TSR Updatez: Nicki Minaj celebrated a victory in court today after a judge found that she did not commit copyright infringement with her 2017 song “Sorry,” which is based on Tracy Chapman’s “Baby Can I Hold You.”
The ruling is significant for the music industry as it protects the practice of developing a new song based on existing material, and then seeking a license from the original artist prior to release.
U.S. district judge Virginia A. Phillips ruled that Nicki’s experimentation with Tracy Chapman’s song constitutes “fair use” and is not copyright infringement, Variety reports.
“Artists usually experiment with works before seeking licenses from rights holders and rights holders typically ask to see a proposed work before approving a license,” the judge wrote. “A ruling uprooting these common practices would limit creativity and stifle innovation within the music industry.”
Nicki Minaj created the new song, “Sorry,” with Nas in 2017. At the time, Nicki believed it was a remake of a song created by Shelly Thunder but was surprised to discover later that most of the lyrics and some of the melody came from Chapman’s “Baby Can I Hold You,” which was released on her debut album in 1988.
Nicki’s representatives tried to do the right thing by reaching out to Chapman for permission to use the song, but Chapman repeatedly refused. According to Chapman’s lawsuit against Nicki, she has a blanket policy against granting such permission.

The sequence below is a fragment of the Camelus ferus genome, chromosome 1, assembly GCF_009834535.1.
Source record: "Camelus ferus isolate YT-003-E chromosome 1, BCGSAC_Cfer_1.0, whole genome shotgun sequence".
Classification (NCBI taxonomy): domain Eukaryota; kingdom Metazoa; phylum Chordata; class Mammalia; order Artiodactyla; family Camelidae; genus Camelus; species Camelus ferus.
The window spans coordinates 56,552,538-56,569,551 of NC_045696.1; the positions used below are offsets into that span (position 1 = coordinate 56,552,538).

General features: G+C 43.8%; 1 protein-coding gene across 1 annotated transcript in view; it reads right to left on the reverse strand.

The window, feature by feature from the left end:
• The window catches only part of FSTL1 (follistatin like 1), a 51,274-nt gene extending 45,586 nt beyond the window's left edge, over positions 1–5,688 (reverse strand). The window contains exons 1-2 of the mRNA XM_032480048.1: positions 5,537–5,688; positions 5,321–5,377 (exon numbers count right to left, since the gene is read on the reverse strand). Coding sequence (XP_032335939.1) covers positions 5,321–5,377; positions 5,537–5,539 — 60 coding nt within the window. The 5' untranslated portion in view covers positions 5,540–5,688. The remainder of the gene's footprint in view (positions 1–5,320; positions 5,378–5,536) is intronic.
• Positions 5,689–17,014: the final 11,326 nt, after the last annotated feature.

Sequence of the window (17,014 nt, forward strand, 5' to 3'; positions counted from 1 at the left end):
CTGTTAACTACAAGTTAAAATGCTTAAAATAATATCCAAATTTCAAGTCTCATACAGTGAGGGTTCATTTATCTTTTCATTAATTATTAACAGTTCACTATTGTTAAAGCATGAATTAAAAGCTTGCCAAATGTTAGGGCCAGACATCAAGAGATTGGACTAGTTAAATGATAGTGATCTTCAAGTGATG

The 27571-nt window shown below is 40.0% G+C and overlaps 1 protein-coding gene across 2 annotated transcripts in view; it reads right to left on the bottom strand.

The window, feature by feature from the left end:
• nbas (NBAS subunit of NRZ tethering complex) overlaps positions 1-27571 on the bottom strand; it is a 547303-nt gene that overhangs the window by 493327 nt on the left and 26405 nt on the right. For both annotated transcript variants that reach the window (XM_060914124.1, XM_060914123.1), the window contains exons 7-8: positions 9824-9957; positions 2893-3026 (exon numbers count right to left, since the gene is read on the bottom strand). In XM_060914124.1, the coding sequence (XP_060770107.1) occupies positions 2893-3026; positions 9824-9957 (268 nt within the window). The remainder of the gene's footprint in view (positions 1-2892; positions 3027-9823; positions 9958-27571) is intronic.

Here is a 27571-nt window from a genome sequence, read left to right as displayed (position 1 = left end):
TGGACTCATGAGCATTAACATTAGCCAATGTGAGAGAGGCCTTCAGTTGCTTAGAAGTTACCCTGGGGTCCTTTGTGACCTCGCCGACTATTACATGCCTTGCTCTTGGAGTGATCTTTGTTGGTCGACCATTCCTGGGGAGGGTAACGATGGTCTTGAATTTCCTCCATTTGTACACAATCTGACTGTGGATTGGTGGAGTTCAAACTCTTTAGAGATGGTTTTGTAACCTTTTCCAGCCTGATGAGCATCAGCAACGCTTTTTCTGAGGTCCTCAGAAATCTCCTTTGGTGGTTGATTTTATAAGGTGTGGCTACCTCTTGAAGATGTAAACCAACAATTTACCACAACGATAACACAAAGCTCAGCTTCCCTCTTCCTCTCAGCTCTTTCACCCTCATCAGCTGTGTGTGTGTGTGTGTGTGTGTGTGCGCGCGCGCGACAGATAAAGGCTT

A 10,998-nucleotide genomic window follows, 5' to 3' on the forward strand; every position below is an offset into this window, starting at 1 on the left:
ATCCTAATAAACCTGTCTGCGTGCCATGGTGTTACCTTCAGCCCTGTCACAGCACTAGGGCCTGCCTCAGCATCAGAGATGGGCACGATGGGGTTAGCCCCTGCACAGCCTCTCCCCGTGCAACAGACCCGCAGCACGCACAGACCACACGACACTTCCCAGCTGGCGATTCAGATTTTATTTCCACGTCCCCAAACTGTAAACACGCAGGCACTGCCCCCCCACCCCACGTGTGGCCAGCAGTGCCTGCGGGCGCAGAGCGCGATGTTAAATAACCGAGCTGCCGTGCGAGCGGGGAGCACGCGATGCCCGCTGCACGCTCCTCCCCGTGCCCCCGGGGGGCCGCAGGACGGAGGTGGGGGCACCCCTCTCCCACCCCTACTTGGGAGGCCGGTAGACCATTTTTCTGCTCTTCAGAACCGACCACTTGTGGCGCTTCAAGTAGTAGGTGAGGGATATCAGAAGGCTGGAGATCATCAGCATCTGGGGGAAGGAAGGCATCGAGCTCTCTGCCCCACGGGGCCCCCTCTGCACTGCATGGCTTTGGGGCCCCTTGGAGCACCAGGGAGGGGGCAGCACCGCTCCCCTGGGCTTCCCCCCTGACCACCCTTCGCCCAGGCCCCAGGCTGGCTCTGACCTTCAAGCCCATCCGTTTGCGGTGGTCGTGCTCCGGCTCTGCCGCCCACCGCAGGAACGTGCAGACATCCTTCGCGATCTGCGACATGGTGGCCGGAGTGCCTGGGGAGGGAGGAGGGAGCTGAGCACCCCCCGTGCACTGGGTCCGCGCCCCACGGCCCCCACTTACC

Because Nicki couldn’t secure Chapman’s permission, “Sorry” was then dropped from her 2018 album, “Queen.”
However, if y’all remember, DJ Flex got a copy of the unreleased track and played it on his show. Chapman has accused Nicki of providing DJ Flex with the song, but they both denied that it came from Nicki or her authorized representatives.
Portions of the song later aired on “The Breakfast Club,” and then the track became widely available online.
Nicki’s attorneys argued that artists need to be free to create something that is based on existing material without worrying that they could be sued for such experimentation once they approach the rights-holder for a license.
“Such free-flowing creativity is important to all recording artists, but particularly in hip hop,” Nicki Minaj’s attorneys argued. “With that category of music, a recording artist typically goes into the studio and experiments with dozens of different ‘beats’ or snippets of melodies, before hitting upon a pleasing combination.”
Nicki’s attorneys argued that if the judge did find in favor of Tracy Chapman, it “would impose a financial and administrative burden so early in the creative process that all but the most well-funded creators would be forced to abandon their visions at the outset.”
The judge agreed, finding that on balance Nicki was protected by the “fair use” doctrine.
A dispute still remains about whether Nicki infringed on Tracy Chapman’s song with DJ Flex being sent “Sorry” but a judge ruled that the dispute would have to go to a jury.
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